Home Feature James Gordon releases new single: ‘Lonesome as Hank Williams Tonight’

James Gordon releases new single: ‘Lonesome as Hank Williams Tonight’

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“I’m not prone to loneliness,” Canadian folk singer James Gordon said of his new single, “Lonesome as Hank Williams Tonight.”

But that’s hard to believe given the convincing wistfulness of the song, and that of some of the other tracks on his new, live album, Wrinkles and Scars.

On the other hand, James has kept himself so extraordinarily busy working on so many wide-ranging endeavors for so many years, it’s possible that he simply hasn’t had the time to feel lonely.

But he got the opportunity one night in 2022, when he attended his last meeting of Guelph City Council, of which he’d been a member for eight years. He was happy to have gotten one of his initiatives passed — a satisfying coda for his political career — and was ready to celebrate. The problem was that he was alone in a shabby motel room on Vancouver Island (he was on tour; the meeting was conducted over Zoom), and there was no one there to help him mark the occasion. He looked out the window at the wildfire haze then pervading the island, and thought of his favorite “lonely” song, Hank Williams’ all-time classic “I’m So Lonesome I Could Cry.”

One of two songs from the album directly inspired by that year’s wildfires — the other being “Wild Wind Blows” — “Lonesome As Hank Williams Tonight” quotes from the Hank song, but makes it clear that the two men are lonely in different ways. Where Williams’ loneliness was existential, for James — whose songs over the past four decades have tended to be upbeat — it’s more temporal. It will pass. That doesn’t make him feel any less lonesome in the moment, though.

The single is a follow-up to another namechecking song from the album, “Leonard’s Secret Chord,” a reference to a lyric from the great Leonard Cohen’s “Hallelujah.”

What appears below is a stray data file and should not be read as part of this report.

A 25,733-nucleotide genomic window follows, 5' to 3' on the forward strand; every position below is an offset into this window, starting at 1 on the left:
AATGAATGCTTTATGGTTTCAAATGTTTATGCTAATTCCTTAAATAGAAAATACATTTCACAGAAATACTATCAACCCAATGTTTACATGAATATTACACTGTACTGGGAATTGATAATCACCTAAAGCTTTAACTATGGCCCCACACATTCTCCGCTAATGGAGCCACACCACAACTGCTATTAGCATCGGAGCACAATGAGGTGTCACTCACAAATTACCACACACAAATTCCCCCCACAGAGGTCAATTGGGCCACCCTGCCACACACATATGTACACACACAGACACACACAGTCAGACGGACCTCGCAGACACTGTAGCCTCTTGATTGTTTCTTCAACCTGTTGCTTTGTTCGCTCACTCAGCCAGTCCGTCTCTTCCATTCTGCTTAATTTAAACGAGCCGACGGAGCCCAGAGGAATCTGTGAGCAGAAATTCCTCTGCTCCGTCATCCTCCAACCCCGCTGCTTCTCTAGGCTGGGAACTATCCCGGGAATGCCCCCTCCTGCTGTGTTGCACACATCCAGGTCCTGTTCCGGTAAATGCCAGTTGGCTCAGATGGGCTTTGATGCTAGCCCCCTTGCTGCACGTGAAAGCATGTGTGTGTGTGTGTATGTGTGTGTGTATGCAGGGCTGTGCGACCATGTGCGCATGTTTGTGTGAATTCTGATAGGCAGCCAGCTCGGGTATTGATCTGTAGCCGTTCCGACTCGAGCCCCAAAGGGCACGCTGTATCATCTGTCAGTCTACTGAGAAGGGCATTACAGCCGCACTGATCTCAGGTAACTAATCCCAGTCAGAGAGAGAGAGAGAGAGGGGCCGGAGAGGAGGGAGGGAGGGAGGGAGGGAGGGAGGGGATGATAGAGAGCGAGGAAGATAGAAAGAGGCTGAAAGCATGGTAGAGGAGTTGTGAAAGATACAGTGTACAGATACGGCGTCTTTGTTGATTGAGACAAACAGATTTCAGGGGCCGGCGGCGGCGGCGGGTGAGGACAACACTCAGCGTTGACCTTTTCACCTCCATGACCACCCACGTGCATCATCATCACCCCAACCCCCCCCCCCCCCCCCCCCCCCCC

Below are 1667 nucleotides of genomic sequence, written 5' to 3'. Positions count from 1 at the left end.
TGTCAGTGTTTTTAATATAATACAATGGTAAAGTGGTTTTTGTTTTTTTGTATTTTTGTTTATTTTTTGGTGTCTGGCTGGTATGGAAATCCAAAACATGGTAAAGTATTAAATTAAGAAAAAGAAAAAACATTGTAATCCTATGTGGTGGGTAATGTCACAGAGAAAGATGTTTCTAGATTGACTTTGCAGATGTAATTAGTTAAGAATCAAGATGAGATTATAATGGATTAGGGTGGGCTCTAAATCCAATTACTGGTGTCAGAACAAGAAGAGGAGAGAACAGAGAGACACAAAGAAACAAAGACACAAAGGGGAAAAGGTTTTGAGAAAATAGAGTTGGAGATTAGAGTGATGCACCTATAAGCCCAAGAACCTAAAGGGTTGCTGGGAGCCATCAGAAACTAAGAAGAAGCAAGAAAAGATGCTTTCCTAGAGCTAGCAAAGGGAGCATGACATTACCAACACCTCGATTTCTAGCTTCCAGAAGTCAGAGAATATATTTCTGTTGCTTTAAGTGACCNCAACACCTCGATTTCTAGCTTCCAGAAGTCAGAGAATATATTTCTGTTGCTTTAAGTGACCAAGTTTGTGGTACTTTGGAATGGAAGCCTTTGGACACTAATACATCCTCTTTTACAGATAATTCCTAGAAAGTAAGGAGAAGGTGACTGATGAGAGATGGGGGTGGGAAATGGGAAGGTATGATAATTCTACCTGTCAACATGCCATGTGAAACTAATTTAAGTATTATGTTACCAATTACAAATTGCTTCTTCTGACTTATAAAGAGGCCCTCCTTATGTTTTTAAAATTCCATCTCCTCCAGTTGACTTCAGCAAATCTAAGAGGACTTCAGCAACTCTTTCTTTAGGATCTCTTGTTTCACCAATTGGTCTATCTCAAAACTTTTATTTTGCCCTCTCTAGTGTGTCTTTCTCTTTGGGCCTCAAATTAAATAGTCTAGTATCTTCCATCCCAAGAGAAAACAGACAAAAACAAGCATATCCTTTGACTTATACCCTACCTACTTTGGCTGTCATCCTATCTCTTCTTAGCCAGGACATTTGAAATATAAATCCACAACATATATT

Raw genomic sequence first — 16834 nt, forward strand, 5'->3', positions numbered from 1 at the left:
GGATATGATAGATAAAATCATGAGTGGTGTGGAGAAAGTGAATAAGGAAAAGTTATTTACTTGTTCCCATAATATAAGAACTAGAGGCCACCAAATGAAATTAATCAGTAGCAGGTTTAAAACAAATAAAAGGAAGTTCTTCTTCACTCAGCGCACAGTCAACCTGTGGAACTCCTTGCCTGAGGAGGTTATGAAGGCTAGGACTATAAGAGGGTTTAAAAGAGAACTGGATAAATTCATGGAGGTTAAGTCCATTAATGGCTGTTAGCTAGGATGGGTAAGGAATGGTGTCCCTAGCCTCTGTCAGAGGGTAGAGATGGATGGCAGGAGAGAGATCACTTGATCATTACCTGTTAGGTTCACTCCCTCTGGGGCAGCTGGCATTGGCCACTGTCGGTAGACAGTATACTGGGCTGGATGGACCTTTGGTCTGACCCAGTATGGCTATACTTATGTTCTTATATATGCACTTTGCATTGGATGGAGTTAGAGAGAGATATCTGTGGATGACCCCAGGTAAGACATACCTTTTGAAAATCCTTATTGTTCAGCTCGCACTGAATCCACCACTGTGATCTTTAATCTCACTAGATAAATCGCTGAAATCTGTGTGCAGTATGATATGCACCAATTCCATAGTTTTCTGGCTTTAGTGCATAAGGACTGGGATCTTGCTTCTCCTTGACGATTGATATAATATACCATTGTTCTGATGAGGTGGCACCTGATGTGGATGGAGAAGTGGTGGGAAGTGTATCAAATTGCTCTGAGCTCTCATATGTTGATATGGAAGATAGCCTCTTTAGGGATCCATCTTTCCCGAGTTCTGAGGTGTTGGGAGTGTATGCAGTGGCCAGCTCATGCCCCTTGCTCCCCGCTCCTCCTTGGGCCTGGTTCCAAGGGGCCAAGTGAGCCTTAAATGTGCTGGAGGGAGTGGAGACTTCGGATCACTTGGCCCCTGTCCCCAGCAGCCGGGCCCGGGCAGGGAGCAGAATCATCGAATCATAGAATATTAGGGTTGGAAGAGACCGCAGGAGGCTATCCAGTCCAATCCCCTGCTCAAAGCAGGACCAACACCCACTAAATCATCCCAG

As the title suggests, Wrinkles and Scars has James taking a look back to assess how his jam-packed life has shaped his years. As a founding member of folk trio Tamarack, with whom he performed from 1978 to 2000, and subsequently as a solo artist, he’s made dozens of albums. He’s composed for symphony orchestras, musical theatre and dance troupes; written film scores, and served as a songwriter-in-residence on CBC radio for over a decade. As a record producer, he’s credited on CDs by numerous Canadian folk artists, and his mentorship programs have spurred the careers of countless youth and adult songwriters alike. That’s not to mention his accomplishments as a published author, playwright, theatrical director, podcast host and his stint in politics. He’s earned every wrinkle and scar.

Recorded at Guelph’s River Run Centre in January 2024, the album finds James backed by his “Exceptional Ensemble” of Ian Bell, Randall Coryell, Anne Lindsay, Katherine Wheatley and David Woodhead. The 14 songs run the gamut from personal musings on aging and loneliness to some of the more politically charged material for which James is known—including musical protestations against climate change, religious fundamentalism, and the Rwandan genocide.

“I try to stay optimistic despite our current challenges,” he said. “As an activist, I want to hold onto hope, otherwise there’s no point investing energy into ‘the cause.’ That often feels pretty unrealistic in my moments of despair.”

 

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